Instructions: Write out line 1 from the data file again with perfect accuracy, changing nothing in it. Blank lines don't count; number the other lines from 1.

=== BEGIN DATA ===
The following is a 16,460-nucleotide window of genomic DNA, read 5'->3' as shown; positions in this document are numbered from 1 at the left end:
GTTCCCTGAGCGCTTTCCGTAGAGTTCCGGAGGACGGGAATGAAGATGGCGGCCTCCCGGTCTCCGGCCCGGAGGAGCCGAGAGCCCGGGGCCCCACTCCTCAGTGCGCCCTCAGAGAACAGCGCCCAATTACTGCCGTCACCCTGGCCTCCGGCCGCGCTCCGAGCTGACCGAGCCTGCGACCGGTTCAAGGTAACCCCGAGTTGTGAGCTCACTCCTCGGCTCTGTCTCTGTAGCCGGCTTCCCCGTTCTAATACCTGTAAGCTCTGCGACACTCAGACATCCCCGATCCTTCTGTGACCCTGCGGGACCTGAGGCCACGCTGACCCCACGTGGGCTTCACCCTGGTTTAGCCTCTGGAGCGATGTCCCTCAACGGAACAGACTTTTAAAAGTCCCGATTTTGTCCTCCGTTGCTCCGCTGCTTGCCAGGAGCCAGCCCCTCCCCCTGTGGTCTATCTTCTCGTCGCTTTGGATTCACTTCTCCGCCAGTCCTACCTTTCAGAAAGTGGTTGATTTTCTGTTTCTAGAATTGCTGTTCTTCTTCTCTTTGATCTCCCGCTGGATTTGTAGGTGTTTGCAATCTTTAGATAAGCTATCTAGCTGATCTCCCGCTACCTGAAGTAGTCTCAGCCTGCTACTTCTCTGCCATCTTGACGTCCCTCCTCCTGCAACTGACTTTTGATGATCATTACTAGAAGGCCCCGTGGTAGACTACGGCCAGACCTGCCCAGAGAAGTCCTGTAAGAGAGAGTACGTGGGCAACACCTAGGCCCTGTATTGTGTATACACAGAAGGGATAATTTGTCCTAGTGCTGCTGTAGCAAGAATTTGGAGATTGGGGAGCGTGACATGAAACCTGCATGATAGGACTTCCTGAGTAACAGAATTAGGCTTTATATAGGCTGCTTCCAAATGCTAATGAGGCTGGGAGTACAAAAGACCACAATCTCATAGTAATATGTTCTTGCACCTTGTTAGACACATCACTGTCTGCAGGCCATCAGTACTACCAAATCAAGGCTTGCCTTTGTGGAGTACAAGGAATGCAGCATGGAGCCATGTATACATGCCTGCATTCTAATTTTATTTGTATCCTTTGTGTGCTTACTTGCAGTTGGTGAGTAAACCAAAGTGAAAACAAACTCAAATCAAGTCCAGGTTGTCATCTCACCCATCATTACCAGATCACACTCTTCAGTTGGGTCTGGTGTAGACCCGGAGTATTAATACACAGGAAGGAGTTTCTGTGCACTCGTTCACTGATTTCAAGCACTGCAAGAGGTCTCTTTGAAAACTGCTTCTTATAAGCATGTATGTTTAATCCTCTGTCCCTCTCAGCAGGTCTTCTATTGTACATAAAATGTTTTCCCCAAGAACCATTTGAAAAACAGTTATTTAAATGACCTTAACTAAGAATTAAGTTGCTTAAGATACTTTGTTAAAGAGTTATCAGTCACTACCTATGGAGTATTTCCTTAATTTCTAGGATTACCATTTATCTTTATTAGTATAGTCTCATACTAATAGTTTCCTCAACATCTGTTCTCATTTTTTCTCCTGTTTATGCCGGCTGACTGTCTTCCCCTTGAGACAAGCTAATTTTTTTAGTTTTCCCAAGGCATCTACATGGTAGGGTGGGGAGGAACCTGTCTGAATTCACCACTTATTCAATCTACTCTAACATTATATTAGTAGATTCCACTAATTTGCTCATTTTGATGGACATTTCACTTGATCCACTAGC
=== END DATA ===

The following is a 16,460-nucleotide window of genomic DNA, read 5'->3' as shown; positions in this document are numbered from 1 at the left end: